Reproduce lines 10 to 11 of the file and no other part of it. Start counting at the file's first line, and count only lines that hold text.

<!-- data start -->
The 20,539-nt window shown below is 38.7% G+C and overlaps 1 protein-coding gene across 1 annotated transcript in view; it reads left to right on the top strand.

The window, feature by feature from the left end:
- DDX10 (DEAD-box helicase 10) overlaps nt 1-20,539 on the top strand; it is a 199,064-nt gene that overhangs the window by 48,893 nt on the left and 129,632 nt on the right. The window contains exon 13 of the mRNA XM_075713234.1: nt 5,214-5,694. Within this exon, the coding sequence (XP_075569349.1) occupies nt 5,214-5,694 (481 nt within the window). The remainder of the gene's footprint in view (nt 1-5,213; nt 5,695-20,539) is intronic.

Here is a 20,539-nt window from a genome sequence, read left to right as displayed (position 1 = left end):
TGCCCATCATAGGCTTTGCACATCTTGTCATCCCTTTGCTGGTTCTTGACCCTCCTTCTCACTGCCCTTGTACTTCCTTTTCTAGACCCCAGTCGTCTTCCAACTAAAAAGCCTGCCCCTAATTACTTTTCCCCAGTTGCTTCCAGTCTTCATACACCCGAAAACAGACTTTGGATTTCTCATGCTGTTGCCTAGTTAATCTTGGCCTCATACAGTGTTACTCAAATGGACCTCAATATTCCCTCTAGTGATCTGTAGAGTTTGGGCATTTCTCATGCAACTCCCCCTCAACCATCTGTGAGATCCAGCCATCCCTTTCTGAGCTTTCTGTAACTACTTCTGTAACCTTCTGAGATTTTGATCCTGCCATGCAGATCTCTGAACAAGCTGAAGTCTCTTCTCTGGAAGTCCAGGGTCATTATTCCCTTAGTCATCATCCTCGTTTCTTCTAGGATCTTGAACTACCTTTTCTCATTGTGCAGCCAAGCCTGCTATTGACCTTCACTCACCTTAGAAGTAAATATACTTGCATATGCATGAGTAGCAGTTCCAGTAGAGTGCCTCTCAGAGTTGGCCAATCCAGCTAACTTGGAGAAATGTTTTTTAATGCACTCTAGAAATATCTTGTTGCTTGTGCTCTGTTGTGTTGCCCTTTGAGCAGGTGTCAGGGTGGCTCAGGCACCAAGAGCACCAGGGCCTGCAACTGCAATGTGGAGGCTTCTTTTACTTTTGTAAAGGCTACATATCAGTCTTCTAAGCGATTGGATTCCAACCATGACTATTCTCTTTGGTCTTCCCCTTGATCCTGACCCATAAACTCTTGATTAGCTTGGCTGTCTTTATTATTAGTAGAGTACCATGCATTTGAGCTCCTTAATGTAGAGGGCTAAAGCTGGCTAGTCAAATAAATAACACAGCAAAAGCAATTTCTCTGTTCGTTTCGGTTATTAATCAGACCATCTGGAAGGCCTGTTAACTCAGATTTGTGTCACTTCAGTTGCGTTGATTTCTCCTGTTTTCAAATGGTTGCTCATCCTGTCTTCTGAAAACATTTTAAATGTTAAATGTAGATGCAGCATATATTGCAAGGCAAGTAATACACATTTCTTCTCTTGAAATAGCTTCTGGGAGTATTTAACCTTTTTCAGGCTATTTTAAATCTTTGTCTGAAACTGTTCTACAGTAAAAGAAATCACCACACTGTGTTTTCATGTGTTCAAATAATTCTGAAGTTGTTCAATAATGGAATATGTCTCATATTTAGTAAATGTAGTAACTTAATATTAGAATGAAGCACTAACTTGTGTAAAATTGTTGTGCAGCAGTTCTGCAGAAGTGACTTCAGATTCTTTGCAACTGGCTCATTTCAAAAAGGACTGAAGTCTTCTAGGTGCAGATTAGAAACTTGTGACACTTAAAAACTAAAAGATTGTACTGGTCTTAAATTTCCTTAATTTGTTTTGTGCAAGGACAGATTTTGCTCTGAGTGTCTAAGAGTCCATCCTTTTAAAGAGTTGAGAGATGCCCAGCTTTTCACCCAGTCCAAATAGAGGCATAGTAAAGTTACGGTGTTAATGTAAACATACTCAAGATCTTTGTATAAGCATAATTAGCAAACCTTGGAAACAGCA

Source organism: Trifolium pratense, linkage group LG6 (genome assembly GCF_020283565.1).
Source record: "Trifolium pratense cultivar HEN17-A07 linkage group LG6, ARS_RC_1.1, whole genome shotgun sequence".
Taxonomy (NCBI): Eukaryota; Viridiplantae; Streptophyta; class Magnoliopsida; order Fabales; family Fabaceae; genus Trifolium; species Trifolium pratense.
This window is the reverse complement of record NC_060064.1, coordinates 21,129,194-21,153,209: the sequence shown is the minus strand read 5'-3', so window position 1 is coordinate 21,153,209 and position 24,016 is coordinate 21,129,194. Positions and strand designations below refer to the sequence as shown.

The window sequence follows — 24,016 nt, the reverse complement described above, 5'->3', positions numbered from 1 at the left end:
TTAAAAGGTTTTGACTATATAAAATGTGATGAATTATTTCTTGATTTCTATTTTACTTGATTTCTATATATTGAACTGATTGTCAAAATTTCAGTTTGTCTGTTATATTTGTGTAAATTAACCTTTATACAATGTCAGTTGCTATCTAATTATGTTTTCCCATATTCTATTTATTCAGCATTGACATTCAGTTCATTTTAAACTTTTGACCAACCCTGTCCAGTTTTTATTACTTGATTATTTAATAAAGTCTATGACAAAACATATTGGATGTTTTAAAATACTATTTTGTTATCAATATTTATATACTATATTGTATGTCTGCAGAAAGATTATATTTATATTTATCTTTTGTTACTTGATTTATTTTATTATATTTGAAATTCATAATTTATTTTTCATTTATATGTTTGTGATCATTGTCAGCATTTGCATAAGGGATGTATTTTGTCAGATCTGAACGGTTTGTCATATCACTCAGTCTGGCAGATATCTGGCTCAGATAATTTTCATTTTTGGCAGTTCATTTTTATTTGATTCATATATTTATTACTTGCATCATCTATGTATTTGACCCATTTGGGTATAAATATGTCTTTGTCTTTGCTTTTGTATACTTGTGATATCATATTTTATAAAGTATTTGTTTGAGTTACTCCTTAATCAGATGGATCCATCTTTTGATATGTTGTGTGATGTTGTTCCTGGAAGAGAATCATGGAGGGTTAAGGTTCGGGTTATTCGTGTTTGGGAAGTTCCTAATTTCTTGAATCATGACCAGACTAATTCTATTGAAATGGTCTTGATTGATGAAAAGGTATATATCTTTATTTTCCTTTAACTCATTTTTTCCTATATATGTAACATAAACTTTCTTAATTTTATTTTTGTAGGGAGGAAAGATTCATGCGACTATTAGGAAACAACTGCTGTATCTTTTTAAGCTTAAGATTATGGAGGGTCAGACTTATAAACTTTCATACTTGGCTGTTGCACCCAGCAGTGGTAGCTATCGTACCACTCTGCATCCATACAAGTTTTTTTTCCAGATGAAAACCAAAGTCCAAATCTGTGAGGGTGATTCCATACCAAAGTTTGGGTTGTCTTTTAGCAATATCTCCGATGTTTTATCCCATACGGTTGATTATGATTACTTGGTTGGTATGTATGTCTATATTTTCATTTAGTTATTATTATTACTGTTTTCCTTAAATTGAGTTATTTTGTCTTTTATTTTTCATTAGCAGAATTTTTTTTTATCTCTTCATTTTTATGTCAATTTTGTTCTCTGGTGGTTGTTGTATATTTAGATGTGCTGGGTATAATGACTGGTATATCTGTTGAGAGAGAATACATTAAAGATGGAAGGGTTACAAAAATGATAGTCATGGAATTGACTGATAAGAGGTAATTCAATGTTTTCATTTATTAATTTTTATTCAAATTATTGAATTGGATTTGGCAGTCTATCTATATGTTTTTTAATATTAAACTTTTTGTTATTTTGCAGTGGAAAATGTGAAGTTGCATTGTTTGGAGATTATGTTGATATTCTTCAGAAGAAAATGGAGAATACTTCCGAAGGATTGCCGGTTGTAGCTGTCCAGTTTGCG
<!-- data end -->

The window sequence follows — 24,016 nt, the reverse complement described above, 5'->3', positions numbered from 1 at the left end:
TTAAAAGGTTTTGACTATATAAAATGTGATGAATTATTTCTTGATTTCTATTTTACTTGATTTCTATATATTGAACTGATTGTCAAAATTTCAGTTTGTCTGTTATATTTGTGTAAATTAACCTTTATACAATGTCAGTTGCTATCTAATTATGTTTTCCCATATTCTATTTATTCAGCATTGACATTCAGTTCATTTTAAACTTTTGACCAACCCTGTCCAGTTTTTATTACTTGATTATTTAATAAAGTCTATGACAAAACATATTGGATGTTTTAAAATACTATTTTGTTATCAATATTTATATACTATATTGTATGTCTGCAGAAAGATTATATTTATATTTATCTTTTGTTACTTGATTTATTTTATTATATTTGAAATTCATAATTTATTTTTCATTTATATGTTTGTGATCATTGTCAGCATTTGCATAAGGGATGTATTTTGTCAGATCTGAACGGTTTGTCATATCACTCAGTCTGGCAGATATCTGGCTCAGATAATTTTCATTTTTGGCAGTTCATTTTTATTTGATTCATATATTTATTACTTGCATCATCTATGTATTTGACCCATTTGGGTATAAATATGTCTTTGTCTTTGCTTTTGTATACTTGTGATATCATATTTTATAAAGTATTTGTTTGAGTTACTCCTTAATCAGATGGATCCATCTTTTGATATGTTGTGTGATGTTGTTCCTGGAAGAGAATCATGGAGGGTTAAGGTTCGGGTTATTCGTGTTTGGGAAGTTCCTAATTTCTTGAATCATGACCAGACTAATTCTATTGAAATGGTCTTGATTGATGAAAAGGTATATATCTTTATTTTCCTTTAACTCATTTTTTCCTATATATGTAACATAAACTTTCTTAATTTTATTTTTGTAGGGAGGAAAGATTCATGCGACTATTAGGAAACAACTGCTGTATCTTTTTAAGCTTAAGATTATGGAGGGTCAGACTTATAAACTTTCATACTTGGCTGTTGCACCCAGCAGTGGTAGCTATCGTACCACTCTGCATCCATACAAGTTTTTTTTCCAGATGAAAACCAAAGTCCAAATCTGTGAGGGTGATTCCATACCAAAGTTTGGGTTGTCTTTTAGCAATATCTCCGATGTTTTATCCCATACGGTTGATTATGATTACTTGGTTGGTATGTATGTCTATATTTTCATTTAGTTATTATTATTACTGTTTTCCTTAAATTGAGTTATTTTGTCTTTTATTTTTCATTAGCAGAATTTTTTTTTATCTCTTCATTTTTATGTCAATTTTGTTCTCTGGTGGTTGTTGTATATTTAGATGTGCTGGGTATAATGACTGGTATATCTGTTGAGAGAGAATACATTAAAGATGGAAGGGTTACAAAAATGATAGTCATGGAATTGACTGATAAGAGGTAATTCAATGTTTTCATTTATTAATTTTTATTCAAATTATTGAATTGGATTTGGCAGTCTATCTATATGTTTTTTAATATTAAACTTTTTGTTATTTTGCAGTGGAAAATGTGAAGTTGCATTGTTTGGAGATTATGTTGATATTCTTCAGAAGAAAATGGAGAATACTTCCGAAGGATTGCCGGTTGTAGCTGTCCAGTTTGCG